Though videogames can be massive sellers (witness those billion-dollar debuts last fall for Grand Theft Auto V and Call of Duty: Ghosts), every title faces rapid obsolescence, at least in gamers’ eyes. Three years after hitting the shelves, even the hottest titles can look woefully quaint compared to the latest stuff. That creates a wildly different set of economic realities compared to Hollywood, where so much money is made from library titles, produced (and paid for) years ago and the sold, repackaged, and sold again on various distribution platforms around the globe.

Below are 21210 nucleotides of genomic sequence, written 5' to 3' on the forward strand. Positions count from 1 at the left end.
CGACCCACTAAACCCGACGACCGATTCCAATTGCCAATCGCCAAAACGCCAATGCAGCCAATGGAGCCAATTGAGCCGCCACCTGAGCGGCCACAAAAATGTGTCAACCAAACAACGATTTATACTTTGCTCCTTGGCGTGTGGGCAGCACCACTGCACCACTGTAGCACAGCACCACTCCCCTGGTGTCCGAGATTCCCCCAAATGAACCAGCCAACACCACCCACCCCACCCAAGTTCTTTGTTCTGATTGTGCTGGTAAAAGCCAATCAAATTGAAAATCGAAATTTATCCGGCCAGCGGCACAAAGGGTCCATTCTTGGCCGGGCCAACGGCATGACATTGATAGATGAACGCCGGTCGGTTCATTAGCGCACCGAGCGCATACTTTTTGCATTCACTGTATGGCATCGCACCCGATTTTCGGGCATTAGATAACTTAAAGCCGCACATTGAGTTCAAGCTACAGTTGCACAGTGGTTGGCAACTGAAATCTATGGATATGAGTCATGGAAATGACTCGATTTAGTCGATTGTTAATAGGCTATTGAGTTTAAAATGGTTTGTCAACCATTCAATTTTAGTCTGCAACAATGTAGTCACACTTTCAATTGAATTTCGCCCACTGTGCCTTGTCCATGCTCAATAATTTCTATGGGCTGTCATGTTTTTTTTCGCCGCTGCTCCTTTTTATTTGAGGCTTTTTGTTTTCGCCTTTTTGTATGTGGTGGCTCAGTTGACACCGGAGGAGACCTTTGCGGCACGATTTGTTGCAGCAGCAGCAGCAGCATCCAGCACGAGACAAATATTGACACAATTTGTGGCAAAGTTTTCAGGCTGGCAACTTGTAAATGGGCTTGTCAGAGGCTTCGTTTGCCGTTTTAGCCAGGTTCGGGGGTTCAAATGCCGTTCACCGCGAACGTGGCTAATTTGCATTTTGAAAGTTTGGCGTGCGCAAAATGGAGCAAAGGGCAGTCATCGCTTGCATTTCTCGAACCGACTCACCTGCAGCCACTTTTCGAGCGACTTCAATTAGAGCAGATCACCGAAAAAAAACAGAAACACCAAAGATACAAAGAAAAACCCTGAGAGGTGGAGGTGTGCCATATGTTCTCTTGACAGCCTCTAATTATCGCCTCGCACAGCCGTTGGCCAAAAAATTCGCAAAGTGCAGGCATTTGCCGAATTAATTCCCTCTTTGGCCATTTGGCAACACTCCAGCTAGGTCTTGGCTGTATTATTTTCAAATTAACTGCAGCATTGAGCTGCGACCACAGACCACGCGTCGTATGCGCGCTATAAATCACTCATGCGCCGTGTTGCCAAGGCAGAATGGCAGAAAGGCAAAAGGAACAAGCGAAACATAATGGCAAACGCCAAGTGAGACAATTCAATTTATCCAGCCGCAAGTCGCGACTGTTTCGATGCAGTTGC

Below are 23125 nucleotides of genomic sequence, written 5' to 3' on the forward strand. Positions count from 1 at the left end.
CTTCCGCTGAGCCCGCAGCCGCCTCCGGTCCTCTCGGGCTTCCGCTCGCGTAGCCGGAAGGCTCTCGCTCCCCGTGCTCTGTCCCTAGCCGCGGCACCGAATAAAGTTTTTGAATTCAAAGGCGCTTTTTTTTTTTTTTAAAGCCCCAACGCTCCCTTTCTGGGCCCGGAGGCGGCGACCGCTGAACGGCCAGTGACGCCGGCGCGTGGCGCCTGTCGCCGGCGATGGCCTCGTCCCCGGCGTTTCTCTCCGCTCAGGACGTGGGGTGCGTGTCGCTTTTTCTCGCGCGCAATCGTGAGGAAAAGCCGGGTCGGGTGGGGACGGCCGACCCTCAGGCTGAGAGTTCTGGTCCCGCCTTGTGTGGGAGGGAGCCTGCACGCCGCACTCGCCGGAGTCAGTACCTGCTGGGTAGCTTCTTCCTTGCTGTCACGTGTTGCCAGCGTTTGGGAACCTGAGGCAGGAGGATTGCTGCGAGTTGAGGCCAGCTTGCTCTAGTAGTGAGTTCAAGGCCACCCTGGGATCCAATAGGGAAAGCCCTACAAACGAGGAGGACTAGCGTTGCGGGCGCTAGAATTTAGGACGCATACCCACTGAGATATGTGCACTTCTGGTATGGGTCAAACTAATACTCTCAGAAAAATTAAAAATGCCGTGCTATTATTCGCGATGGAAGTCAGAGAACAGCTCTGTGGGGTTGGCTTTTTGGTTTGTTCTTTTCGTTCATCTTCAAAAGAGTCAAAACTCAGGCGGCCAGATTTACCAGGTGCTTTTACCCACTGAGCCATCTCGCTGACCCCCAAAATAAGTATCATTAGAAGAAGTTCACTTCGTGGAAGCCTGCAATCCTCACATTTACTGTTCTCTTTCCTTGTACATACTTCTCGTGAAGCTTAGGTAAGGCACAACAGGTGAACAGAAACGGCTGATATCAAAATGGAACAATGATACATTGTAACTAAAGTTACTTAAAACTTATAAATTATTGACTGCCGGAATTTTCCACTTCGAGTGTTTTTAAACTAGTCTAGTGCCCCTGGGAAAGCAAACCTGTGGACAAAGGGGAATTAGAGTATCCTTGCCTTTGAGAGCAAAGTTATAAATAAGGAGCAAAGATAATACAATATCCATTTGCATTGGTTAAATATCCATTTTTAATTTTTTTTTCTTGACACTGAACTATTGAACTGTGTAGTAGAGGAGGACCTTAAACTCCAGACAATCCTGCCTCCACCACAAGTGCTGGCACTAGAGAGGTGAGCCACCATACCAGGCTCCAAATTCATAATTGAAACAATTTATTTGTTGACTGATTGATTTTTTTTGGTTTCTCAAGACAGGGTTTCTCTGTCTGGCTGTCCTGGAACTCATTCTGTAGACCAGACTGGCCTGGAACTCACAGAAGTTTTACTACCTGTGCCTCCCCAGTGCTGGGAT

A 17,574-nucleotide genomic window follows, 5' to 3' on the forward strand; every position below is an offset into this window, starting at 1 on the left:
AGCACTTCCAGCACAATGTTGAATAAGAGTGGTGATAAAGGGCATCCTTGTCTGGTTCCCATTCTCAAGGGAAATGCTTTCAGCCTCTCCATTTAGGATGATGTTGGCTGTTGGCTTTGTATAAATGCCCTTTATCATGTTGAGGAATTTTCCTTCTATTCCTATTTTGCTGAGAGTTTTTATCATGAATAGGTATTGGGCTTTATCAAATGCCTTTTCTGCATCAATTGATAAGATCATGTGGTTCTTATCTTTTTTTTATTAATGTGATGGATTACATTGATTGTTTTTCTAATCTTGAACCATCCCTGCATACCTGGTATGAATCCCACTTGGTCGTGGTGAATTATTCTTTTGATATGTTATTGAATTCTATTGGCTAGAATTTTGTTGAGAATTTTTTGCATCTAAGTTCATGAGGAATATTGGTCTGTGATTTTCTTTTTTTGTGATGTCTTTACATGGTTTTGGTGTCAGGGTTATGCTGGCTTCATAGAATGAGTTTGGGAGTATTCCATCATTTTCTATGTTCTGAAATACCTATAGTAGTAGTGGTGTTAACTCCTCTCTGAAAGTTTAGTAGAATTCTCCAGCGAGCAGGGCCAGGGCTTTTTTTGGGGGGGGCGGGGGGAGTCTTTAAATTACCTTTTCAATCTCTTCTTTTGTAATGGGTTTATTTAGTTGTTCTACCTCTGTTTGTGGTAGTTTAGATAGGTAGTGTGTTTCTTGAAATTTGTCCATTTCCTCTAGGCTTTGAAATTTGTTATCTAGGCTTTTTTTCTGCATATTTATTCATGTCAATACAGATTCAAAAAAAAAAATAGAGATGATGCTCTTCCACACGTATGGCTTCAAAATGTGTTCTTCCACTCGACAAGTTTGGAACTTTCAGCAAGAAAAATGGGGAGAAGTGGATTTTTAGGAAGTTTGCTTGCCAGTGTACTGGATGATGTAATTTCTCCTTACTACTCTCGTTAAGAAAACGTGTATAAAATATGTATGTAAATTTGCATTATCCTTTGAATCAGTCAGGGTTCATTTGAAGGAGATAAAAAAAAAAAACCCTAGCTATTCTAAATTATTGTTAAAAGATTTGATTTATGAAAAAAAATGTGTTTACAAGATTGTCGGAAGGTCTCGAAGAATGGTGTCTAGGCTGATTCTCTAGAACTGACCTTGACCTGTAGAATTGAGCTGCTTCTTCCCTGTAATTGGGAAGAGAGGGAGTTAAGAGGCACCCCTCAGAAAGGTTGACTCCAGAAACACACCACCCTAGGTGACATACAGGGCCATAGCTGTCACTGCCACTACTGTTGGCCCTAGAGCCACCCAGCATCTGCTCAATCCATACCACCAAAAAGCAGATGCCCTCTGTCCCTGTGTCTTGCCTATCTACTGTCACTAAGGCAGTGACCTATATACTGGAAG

But Sony’s game unit is now trying to make a similar library play with its deep collection of titles stretching back to the launch of the first PlayStation 20 years ago. Today Sony Computer Entertainment launched the open beta test of its PlayStation Now network, which will feature more than 100 updated, rentable versions of its older titles, including hits such as Spyro the Dragon from L.A.-based Insomniac Games.